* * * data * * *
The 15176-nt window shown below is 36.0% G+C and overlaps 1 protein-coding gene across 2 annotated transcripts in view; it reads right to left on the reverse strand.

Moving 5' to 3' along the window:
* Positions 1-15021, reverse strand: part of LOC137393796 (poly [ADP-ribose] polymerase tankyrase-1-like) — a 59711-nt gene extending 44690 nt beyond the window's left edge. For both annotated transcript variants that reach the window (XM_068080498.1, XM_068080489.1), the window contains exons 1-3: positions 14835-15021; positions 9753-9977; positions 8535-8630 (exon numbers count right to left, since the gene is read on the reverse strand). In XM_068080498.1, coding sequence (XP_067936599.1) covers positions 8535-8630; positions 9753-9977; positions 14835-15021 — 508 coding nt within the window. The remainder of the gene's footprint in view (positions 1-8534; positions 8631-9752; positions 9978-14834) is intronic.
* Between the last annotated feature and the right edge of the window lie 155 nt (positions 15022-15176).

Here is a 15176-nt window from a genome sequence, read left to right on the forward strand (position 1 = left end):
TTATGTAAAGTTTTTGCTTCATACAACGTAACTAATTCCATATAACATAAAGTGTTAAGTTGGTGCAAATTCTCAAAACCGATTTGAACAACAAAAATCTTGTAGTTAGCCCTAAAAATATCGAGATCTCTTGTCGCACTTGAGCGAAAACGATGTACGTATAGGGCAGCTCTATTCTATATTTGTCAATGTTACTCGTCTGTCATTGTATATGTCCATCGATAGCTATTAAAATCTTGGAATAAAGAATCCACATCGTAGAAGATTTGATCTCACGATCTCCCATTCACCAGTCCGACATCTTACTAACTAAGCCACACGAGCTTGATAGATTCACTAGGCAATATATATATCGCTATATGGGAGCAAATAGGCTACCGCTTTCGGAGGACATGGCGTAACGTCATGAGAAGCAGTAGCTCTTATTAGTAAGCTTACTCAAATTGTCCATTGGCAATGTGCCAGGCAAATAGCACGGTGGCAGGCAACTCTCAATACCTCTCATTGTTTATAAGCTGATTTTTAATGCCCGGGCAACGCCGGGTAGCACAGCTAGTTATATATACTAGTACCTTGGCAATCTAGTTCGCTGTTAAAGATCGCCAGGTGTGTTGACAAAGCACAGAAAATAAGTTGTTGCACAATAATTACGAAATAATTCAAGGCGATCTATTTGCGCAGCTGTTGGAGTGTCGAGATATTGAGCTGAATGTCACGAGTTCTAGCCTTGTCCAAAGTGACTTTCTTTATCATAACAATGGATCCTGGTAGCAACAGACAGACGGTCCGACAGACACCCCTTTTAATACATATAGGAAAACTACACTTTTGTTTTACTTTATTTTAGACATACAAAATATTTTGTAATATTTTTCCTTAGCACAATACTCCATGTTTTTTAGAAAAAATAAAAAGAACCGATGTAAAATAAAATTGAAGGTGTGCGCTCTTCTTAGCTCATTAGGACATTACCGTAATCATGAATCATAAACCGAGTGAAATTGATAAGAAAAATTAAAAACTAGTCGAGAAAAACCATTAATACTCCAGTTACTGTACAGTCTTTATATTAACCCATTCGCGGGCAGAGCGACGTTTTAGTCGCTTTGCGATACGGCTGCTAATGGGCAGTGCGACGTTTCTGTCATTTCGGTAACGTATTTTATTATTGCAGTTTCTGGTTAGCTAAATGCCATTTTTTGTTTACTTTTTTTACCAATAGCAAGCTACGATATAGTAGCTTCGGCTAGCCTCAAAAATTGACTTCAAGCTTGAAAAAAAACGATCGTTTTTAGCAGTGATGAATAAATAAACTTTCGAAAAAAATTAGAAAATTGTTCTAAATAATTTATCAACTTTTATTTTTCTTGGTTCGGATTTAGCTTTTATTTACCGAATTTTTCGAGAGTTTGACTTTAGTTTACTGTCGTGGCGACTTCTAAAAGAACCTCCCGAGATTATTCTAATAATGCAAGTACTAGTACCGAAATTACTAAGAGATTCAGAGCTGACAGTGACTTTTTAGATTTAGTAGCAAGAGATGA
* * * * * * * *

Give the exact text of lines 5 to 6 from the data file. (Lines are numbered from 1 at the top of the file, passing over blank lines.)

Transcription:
Here is a 15176-nt window from a genome sequence, read left to right on the forward strand (position 1 = left end):
TTATGTAAAGTTTTTGCTTCATACAACGTAACTAATTCCATATAACATAAAGTGTTAAGTTGGTGCAAATTCTCAAAACCGATTTGAACAACAAAAATCTTGTAGTTAGCCCTAAAAATATCGAGATCTCTTGTCGCACTTGAGCGAAAACGATGTACGTATAGGGCAGCTCTATTCTATATTTGTCAATGTTACTCGTCTGTCATTGTATATGTCCATCGATAGCTATTAAAATCTTGGAATAAAGAATCCACATCGTAGAAGATTTGATCTCACGATCTCCCATTCACCAGTCCGACATCTTACTAACTAAGCCACACGAGCTTGATAGATTCACTAGGCAATATATATATCGCTATATGGGAGCAAATAGGCTACCGCTTTCGGAGGACATGGCGTAACGTCATGAGAAGCAGTAGCTCTTATTAGTAAGCTTACTCAAATTGTCCATTGGCAATGTGCCAGGCAAATAGCACGGTGGCAGGCAACTCTCAATACCTCTCATTGTTTATAAGCTGATTTTTAATGCCCGGGCAACGCCGGGTAGCACAGCTAGTTATATATACTAGTACCTTGGCAATCTAGTTCGCTGTTAAAGATCGCCAGGTGTGTTGACAAAGCACAGAAAATAAGTTGTTGCACAATAATTACGAAATAATTCAAGGCGATCTATTTGCGCAGCTGTTGGAGTGTCGAGATATTGAGCTGAATGTCACGAGTTCTAGCCTTGTCCAAAGTGACTTTCTTTATCATAACAATGGATCCTGGTAGCAACAGACAGACGGTCCGACAGACACCCCTTTTAATACATATAGGAAAACTACACTTTTGTTTTACTTTATTTTAGACATACAAAATATTTTGTAATATTTTTCCTTAGCACAATACTCCATGTTTTTTAGAAAAAATAAAAAGAACCGATGTAAAATAAAATTGAAGGTGTGCGCTCTTCTTAGCTCATTAGGACATTACCGTAATCATGAATCATAAACCGAGTGAAATTGATAAGAAAAATTAAAAACTAGTCGAGAAAAACCATTAATACTCCAGTTACTGTACAGTCTTTATATTAACCCATTCGCGGGCAGAGCGACGTTTTAGTCGCTTTGCGATACGGCTGCTAATGGGCAGTGCGACGTTTCTGTCATTTCGGTAACGTATTTTATTATTGCAGTTTCTGGTTAGCTAAATGCCATTTTTTGTTTACTTTTTTTACCAATAGCAAGCTACGATATAGTAGCTTCGGCTAGCCTCAAAAATTGACTTCAAGCTTGAAAAAAAACGATCGTTTTTAGCAGTGATGAATAAATAAACTTTCGAAAAAAATTAGAAAATTGTTCTAAATAATTTATCAACTTTTATTTTTCTTGGTTCGGATTTAGCTTTTATTTACCGAATTTTTCGAGAGTTTGACTTTAGTTTACTGTCGTGGCGACTTCTAAAAGAACCTCCCGAGATTATTCTAATAATGCAAGTACTAGTACCGAAATTACTAAGAGATTCAGAGCTGACAGTGACTTTTTAGATTTAGTAGCAAGAGATGA